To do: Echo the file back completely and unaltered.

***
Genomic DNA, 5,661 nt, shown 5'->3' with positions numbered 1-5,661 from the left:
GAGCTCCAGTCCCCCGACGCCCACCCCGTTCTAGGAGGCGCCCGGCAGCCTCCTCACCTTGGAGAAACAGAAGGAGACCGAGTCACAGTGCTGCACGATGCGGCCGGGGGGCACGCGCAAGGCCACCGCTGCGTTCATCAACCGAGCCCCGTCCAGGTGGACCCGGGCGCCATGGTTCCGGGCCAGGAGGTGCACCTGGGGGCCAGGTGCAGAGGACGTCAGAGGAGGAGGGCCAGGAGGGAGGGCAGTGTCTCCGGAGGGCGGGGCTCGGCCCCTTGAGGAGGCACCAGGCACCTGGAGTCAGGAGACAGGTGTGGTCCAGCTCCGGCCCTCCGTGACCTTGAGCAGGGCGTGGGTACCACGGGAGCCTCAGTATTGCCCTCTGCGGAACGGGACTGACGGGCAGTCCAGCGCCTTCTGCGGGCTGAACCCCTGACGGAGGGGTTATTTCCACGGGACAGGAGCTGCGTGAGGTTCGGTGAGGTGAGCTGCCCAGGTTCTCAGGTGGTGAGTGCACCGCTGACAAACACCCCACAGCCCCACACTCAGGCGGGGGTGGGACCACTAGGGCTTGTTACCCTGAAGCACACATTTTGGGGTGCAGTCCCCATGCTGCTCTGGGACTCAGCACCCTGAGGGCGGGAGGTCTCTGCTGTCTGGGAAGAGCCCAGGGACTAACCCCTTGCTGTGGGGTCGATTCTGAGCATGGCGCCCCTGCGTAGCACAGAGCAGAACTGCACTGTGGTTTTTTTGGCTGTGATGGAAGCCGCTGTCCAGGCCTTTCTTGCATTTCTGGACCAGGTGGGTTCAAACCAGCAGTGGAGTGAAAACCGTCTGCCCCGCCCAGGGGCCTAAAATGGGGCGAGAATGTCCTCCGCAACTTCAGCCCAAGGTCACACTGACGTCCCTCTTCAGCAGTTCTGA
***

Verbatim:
Genomic DNA, 5,661 nt, shown 5'->3' with positions numbered 1-5,661 from the left:
GAGCTCCAGTCCCCCGACGCCCACCCCGTTCTAGGAGGCGCCCGGCAGCCTCCTCACCTTGGAGAAACAGAAGGAGACCGAGTCACAGTGCTGCACGATGCGGCCGGGGGGCACGCGCAAGGCCACCGCTGCGTTCATCAACCGAGCCCCGTCCAGGTGGACCCGGGCGCCATGGTTCCGGGCCAGGAGGTGCACCTGGGGGCCAGGTGCAGAGGACGTCAGAGGAGGAGGGCCAGGAGGGAGGGCAGTGTCTCCGGAGGGCGGGGCTCGGCCCCTTGAGGAGGCACCAGGCACCTGGAGTCAGGAGACAGGTGTGGTCCAGCTCCGGCCCTCCGTGACCTTGAGCAGGGCGTGGGTACCACGGGAGCCTCAGTATTGCCCTCTGCGGAACGGGACTGACGGGCAGTCCAGCGCCTTCTGCGGGCTGAACCCCTGACGGAGGGGTTATTTCCACGGGACAGGAGCTGCGTGAGGTTCGGTGAGGTGAGCTGCCCAGGTTCTCAGGTGGTGAGTGCACCGCTGACAAACACCCCACAGCCCCACACTCAGGCGGGGGTGGGACCACTAGGGCTTGTTACCCTGAAGCACACATTTTGGGGTGCAGTCCCCATGCTGCTCTGGGACTCAGCACCCTGAGGGCGGGAGGTCTCTGCTGTCTGGGAAGAGCCCAGGGACTAACCCCTTGCTGTGGGGTCGATTCTGAGCATGGCGCCCCTGCGTAGCACAGAGCAGAACTGCACTGTGGTTTTTTTGGCTGTGATGGAAGCCGCTGTCCAGGCCTTTCTTGCATTTCTGGACCAGGTGGGTTCAAACCAGCAGTGGAGTGAAAACCGTCTGCCCCGCCCAGGGGCCTAAAATGGGGCGAGAATGTCCTCCGCAACTTCAGCCCAAGGTCACACTGACGTCCCTCTTCAGCAGTTCTGA